'Very few places in the world have this light,' says Lino Tagliapietra, whose latest work is at Montague Gallery.
Lino Tagliapietra became an apprentice glassblower in his hometown of Murano, Italy, at 11 years old and was given the title of Maestro when he was 21. He visited Seattle for the first time in the late 70s, and introduced students at the Pilchuck Glass School there to the tradition of Venetian glassblowing.
Tagliapietra, who now splits his time between Seattle and Murano, has had his work exhibited at some of the most prestigious museums in the world, including the de Young Museum of San Francisco, the Victoria and Albert Museum of London, and the Metropolitan Museum of New York.
At 85, Tagliapietra, considered one of the best glassblowers in the world, hasn’t stopped innnovating and trying new things. He’s expanded on traditional glassmaking, experimenting and playing with new forms. When he came to the United States, he saw that ceramics and textiles, considered crafts, were becoming thought of as fine art. He has been pushing that transformation in terms of its perception as fine art with glass.
In a show at San Francisco’s Montague Gallery (through October 13), “Radiance,” you can see in the 22 pieces there, all made in the last two years, his experiments with light and color as well as his series of intricate, gravity-defying sculptures, called Dinosaur.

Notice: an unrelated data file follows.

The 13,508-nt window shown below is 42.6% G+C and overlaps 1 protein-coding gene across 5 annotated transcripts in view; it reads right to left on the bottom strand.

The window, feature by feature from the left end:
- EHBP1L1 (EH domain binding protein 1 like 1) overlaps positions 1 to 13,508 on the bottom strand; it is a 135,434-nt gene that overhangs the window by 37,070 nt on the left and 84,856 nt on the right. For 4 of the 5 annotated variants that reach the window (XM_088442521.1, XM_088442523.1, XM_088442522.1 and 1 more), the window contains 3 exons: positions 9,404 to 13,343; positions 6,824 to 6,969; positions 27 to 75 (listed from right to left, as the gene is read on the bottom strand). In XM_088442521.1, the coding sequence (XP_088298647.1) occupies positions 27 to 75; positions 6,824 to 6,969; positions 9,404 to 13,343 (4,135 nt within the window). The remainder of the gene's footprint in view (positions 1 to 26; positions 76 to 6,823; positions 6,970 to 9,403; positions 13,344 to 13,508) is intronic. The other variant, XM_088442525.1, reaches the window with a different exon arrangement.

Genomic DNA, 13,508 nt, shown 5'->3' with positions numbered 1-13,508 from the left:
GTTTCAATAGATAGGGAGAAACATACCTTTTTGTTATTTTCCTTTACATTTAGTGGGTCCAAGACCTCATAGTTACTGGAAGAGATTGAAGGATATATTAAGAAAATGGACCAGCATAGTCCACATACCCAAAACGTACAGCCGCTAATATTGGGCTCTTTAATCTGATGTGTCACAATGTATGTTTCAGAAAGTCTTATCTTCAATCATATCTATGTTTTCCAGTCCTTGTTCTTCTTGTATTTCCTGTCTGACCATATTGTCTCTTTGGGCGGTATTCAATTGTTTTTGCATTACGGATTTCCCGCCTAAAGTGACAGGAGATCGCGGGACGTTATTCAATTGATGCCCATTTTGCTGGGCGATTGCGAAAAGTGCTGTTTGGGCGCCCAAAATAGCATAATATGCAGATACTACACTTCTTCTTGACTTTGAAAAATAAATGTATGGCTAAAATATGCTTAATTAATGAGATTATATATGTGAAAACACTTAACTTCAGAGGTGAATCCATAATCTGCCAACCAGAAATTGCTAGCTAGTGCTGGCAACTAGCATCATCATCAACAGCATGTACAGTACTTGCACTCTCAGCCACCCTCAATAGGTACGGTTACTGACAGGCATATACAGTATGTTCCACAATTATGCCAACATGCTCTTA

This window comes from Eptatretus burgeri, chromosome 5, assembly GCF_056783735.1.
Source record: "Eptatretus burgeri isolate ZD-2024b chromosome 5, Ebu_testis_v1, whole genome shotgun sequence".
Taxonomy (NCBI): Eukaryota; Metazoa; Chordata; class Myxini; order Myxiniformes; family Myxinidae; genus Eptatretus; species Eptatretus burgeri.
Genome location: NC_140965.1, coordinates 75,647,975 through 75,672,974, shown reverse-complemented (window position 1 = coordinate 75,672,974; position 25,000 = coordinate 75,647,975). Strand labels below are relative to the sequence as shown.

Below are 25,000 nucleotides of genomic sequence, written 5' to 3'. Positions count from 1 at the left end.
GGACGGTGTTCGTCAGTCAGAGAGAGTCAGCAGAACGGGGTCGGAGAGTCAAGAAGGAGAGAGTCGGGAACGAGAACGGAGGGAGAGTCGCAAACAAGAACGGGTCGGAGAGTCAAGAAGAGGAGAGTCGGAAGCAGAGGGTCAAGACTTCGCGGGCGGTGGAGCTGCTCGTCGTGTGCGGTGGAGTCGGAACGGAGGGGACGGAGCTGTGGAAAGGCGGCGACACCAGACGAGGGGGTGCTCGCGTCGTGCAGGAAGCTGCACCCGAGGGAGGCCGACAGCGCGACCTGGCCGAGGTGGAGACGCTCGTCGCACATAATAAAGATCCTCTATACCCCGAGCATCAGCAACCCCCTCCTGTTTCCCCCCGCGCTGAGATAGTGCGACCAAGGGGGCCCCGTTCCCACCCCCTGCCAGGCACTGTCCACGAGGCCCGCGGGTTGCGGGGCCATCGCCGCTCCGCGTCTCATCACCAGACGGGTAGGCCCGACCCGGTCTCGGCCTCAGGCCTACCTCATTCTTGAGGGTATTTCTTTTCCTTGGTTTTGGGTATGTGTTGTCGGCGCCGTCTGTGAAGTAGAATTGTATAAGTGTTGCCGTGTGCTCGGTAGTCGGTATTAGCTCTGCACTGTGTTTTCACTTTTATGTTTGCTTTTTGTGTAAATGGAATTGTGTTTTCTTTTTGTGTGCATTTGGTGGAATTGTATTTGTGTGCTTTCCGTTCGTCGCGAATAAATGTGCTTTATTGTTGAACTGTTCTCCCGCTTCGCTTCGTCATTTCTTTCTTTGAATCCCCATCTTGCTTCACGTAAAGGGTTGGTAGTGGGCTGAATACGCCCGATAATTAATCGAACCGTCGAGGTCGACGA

“Lino’s technical excellence is extraordinary,” said Dani Montague, the owner of the gallery, pointing out some of Tagliapietra intricate work on display. “His artistry and design are superb and his use of color is phenomenal.”
To the artist, the light in San Francisco is special—and he wanted to capture that in the pieces in Radiance.
“San Francisco is like glass – it looks very strong, but there is a fragility too,” he wrote in an email. “There are very few places in the world that have this light—it makes colors dominant.”
After more than seven decades of glassblowing, Tagliapietra says there is always more to learn about his material. The conversation about art and craft that surrounds ceramics and textiles and glass is an ancient one, he says.
“Artisans, the craftsman, can make fantastic pieces. They have the skill to make wonderful pieces. But to be an artist, it is necessary to invent. It is necessary to look into the past and to know the past, and then to push that material to the future,” he wrote.
“You must first be able to do it (this is the craft) but you also must be able to think of how to do it, you must be able to imagine the creation (this is the art). There is a historic discussion of what it means to be an artist—this is an old conversation.”